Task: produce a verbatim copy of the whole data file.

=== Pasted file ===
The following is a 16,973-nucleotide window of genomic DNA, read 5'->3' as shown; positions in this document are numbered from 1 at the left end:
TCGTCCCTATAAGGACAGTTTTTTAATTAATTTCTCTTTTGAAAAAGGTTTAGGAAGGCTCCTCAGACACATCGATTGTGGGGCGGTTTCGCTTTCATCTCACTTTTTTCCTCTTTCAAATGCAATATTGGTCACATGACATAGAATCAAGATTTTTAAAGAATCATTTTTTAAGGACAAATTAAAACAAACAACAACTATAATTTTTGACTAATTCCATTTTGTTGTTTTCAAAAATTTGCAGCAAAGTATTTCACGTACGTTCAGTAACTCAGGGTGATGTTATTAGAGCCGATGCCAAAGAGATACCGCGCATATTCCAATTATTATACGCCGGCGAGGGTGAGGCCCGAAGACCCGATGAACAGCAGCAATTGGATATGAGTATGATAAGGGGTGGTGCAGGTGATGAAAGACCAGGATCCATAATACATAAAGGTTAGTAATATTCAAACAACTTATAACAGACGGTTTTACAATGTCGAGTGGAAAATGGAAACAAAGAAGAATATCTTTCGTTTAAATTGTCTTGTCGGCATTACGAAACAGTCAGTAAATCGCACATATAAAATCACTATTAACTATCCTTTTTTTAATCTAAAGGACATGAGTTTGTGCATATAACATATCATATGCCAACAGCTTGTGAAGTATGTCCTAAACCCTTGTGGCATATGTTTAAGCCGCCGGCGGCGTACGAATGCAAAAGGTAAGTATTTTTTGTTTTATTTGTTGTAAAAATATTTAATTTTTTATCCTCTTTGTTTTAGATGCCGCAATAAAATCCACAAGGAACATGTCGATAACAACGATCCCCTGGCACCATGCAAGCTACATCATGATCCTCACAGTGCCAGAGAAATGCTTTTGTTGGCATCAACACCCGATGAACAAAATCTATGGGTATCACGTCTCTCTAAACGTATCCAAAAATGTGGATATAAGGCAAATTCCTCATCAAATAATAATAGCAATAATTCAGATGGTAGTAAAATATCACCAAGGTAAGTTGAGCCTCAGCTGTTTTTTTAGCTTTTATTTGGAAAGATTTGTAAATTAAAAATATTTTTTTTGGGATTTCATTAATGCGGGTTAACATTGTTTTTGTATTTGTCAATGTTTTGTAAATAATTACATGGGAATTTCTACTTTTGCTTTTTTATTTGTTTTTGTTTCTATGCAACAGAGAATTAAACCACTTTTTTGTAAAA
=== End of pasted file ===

The following is a 16,973-nucleotide window of genomic DNA, read 5'->3' as shown; positions in this document are numbered from 1 at the left end:
TCGTCCCTATAAGGACAGTTTTTTAATTAATTTCTCTTTTGAAAAAGGTTTAGGAAGGCTCCTCAGACACATCGATTGTGGGGCGGTTTCGCTTTCATCTCACTTTTTTCCTCTTTCAAATGCAATATTGGTCACATGACATAGAATCAAGATTTTTAAAGAATCATTTTTTAAGGACAAATTAAAACAAACAACAACTATAATTTTTGACTAATTCCATTTTGTTGTTTTCAAAAATTTGCAGCAAAGTATTTCACGTACGTTCAGTAACTCAGGGTGATGTTATTAGAGCCGATGCCAAAGAGATACCGCGCATATTCCAATTATTATACGCCGGCGAGGGTGAGGCCCGAAGACCCGATGAACAGCAGCAATTGGATATGAGTATGATAAGGGGTGGTGCAGGTGATGAAAGACCAGGATCCATAATACATAAAGGTTAGTAATATTCAAACAACTTATAACAGACGGTTTTACAATGTCGAGTGGAAAATGGAAACAAAGAAGAATATCTTTCGTTTAAATTGTCTTGTCGGCATTACGAAACAGTCAGTAAATCGCACATATAAAATCACTATTAACTATCCTTTTTTTAATCTAAAGGACATGAGTTTGTGCATATAACATATCATATGCCAACAGCTTGTGAAGTATGTCCTAAACCCTTGTGGCATATGTTTAAGCCGCCGGCGGCGTACGAATGCAAAAGGTAAGTATTTTTTGTTTTATTTGTTGTAAAAATATTTAATTTTTTATCCTCTTTGTTTTAGATGCCGCAATAAAATCCACAAGGAACATGTCGATAACAACGATCCCCTGGCACCATGCAAGCTACATCATGATCCTCACAGTGCCAGAGAAATGCTTTTGTTGGCATCAACACCCGATGAACAAAATCTATGGGTATCACGTCTCTCTAAACGTATCCAAAAATGTGGATATAAGGCAAATTCCTCATCAAATAATAATAGCAATAATTCAGATGGTAGTAAAATATCACCAAGGTAAGTTGAGCCTCAGCTGTTTTTTTAGCTTTTATTTGGAAAGATTTGTAAATTAAAAATATTTTTTTTGGGATTTCATTAATGCGGGTTAACATTGTTTTTGTATTTGTCAATGTTTTGTAAATAATTACATGGGAATTTCTACTTTTGCTTTTTTATTTGTTTTTGTTTCTATGCAACAGAGAATTAAACCACTTTTTTGTAAAA